Sat Oct 27 19:04:45 New Zealand Daylight Time 2001
> -----Original Message-----
> From: mud-dev-admin at kanga.nu [mailto:mud-dev-admin at kanga.nu]
> The fact that current games are dominated by violence has no
> bearing at all on what those 5 billion humans want who currently
> do not play games. Even if you ignore the approximately 4.5
> billion people with no regular access to internat games you will
> find that of the entire population of both Europe and the USA (and
> no, I have not forgotten Japan, Australia or any number of other
> countries), hardly anybody is particularly interested in
> violence. Chat is so much more popular than games that there
> really is no comparison.
Chat is mostly about sex. ;)
Seriously, though, practically any form of entertainment is about
sex and violence, if you want to look at basic building blocks. It's
just they are contextualized into love, yearning, jealousy, pride,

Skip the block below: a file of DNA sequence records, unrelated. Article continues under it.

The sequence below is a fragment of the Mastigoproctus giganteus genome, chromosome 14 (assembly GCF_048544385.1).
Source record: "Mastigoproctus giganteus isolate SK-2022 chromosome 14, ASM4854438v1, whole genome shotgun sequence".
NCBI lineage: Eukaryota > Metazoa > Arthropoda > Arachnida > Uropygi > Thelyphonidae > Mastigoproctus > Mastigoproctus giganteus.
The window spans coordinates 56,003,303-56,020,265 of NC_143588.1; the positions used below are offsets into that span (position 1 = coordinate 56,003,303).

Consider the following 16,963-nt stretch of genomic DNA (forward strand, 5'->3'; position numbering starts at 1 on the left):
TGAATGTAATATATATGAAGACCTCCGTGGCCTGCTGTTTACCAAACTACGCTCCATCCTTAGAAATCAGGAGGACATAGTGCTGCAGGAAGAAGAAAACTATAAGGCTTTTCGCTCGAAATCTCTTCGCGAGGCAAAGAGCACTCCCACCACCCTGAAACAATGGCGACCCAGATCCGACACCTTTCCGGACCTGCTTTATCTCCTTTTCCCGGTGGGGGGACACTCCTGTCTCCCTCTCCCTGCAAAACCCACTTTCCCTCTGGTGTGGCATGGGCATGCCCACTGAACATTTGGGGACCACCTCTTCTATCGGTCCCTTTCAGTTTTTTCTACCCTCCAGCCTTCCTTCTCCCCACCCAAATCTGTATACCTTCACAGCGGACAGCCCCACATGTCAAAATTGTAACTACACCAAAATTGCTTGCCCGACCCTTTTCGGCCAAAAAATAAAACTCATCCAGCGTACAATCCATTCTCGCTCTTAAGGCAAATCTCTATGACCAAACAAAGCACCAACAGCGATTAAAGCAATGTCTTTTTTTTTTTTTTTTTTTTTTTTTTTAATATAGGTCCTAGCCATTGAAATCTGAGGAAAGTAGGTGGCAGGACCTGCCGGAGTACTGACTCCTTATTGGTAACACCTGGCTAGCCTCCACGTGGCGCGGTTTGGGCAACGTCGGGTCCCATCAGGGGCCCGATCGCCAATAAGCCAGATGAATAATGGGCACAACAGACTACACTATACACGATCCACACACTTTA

coming of age, patriotism, whatever.
If you took out all the sex and all the violence, you wouldn't have
very many movies, books, or TV shows.
While we're bemoaning the lack of maturity in the field, we need not
to miuss the forest for the trees. It's not too much sex and
violence that is the problem. It's that it's SHALLOW sex and
violence. This is why we decry casual PKing, why we snicker at
puerile tinysex logs. And why we get excited to hear of the
possibility for meaningful PvP or get defensive about the "reality"
of online relationships.
If we want to go on a crusade to fix something, how about we fix the
fact that your average cartoon does a better job at portraying the
human condition than our games do?
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